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Here were words and numbers for the humour of an Aristophanes ; for the active elegance of a Philemon or Menander; for the amorous strains of a Mimnermus or Sappho; for the rural lays of a Theocritus or Bion; and for the sublime conceptions of a Sophocles or. Homer. The same in prose. Here Isocrates was enabled to display his art, in all the accuracy of periods, and the nice counterpoise of diction. Here Demosthenes found materials for that nervous composition, that manly force of unaffected eloquence, which rushed like a torrent, too impetuous to be withstood.

Who were more different in exhibiting their philosophy, than Xenophon, Plato, and his disciple Aristotle? Different, I say, in their character of composition ; for as to their philosophy itself, it was, in reality, the same. Aristotle, strict, methodic, and orderly; subtle in thought; sparing in ornament; with little address to the passions or imagination : but exhibiting the whole with such a pregnant brevity, that in every sentence we seem to read a page. How exquisitely is this all performed in Greek! Let those, who imagine it may be done as well in another language, satisfy themselves, either by attempting to translate him, or by perusing his translations already made by men of learning. On the contrary, when we read either Xenophon or Plato, nothing of this method and strict order appears. The formal and didactic is wholly dropped. Whatever they may teach, it is without professing to be teachers; a train of dialogue and truly polite address, in which, as in a mirrour, we behold human life adorned in all its colours of sentiment and manners.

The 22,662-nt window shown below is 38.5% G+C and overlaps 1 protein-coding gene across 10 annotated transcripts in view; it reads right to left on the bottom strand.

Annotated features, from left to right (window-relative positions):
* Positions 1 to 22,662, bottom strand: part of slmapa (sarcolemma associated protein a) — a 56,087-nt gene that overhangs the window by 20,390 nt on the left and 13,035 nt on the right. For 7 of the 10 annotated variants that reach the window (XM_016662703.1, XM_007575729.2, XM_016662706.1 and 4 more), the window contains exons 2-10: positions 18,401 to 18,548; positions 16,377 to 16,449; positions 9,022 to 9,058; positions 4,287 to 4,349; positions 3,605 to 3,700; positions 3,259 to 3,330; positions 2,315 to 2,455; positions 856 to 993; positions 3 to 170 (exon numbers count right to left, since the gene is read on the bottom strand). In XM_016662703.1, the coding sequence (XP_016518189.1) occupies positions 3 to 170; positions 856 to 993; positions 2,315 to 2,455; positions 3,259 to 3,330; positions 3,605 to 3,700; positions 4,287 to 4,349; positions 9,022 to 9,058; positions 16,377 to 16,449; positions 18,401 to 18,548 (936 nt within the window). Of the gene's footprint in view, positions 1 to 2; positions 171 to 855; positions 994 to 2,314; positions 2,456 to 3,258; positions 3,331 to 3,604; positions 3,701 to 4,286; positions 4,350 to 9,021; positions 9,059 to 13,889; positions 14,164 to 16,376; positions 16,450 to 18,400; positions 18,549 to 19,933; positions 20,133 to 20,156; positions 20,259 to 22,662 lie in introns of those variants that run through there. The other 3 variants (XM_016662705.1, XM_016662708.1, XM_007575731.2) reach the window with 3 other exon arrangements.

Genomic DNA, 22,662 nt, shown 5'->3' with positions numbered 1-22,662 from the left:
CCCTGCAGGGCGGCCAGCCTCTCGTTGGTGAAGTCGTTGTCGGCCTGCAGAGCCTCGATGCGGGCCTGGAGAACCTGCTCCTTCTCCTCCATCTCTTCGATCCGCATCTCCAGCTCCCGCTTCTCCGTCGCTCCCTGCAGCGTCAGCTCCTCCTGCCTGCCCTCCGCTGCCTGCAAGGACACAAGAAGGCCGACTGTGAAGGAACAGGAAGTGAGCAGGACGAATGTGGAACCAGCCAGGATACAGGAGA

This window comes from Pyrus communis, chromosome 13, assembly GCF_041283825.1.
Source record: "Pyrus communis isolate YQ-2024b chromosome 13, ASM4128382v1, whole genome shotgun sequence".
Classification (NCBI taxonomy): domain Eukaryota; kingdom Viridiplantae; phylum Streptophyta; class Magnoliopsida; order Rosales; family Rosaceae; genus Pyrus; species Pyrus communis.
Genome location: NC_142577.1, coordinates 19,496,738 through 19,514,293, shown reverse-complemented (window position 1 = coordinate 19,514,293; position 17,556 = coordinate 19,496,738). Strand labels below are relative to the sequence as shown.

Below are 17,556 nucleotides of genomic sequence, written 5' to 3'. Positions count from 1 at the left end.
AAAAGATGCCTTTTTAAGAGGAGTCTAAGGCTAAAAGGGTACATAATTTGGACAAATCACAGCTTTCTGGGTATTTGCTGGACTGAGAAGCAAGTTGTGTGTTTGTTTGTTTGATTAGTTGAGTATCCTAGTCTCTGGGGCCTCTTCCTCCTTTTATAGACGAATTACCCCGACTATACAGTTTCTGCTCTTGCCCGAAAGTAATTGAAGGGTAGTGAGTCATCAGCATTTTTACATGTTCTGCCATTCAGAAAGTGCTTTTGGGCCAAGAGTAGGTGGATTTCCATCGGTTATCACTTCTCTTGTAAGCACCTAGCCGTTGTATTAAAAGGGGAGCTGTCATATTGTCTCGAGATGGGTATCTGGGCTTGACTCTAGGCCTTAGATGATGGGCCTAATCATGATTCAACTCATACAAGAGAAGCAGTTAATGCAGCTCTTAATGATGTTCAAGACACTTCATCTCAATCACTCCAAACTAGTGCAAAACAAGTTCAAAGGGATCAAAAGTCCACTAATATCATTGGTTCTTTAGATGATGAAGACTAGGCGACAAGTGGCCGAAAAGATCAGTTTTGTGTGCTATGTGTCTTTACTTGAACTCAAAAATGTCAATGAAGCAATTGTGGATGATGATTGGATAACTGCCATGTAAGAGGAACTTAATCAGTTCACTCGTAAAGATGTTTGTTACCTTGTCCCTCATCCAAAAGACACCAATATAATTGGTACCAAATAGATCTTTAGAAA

And yet though these differ in this manner from the Stagyrite, how different are they likewise in character from each other;-Plato, copious, figurative, and majestic; intermixing at times the facetious and satiric; enriching his works with tales and fables, and the mystic theology of ancient times. Xenophon, the pattern of perfect simplicity; every where smooth, harmonious, and pure; declining the figurative, the marvellous, and the mystic; ascending but rarely into the sublime; nor then so much trusting to the colours of style, as to the intrinsic dignity of the sentiment itself.

The language, in the meantime in which he and Plato wrote, appears to suit so accurately with the style of both, that when we read either of the two, we cannot help thinking, that it is he alone who has hit its character, and that it could not have appeared so elegant in any other manner.

And thus is the Greek tongue, from its propriety and universality, made for all that is great and all that is beautiful, in every subject, and under every form of writing:

Graiis ingenium, Graiis derlit ore rotundo

Mnsa loqui. It were to be wished, that those amongst us, who either write or read with a view to employ their liberal leisure, (for as to such as do either from views more sordid, we leave them, like slaves, to their destined drudgery) it were to be wished, I say, that the liberal (if they have a relish for letters) would inspect the finished models of Grecian literature; that they would not waste those hours, which they cannot recal, upon the meaner productions of the French and English press'; upon that fungous growth of novels and of pamphlets, where, it is to be feared, they rarely find any rational pleasure, and more rarely still any solid improvement.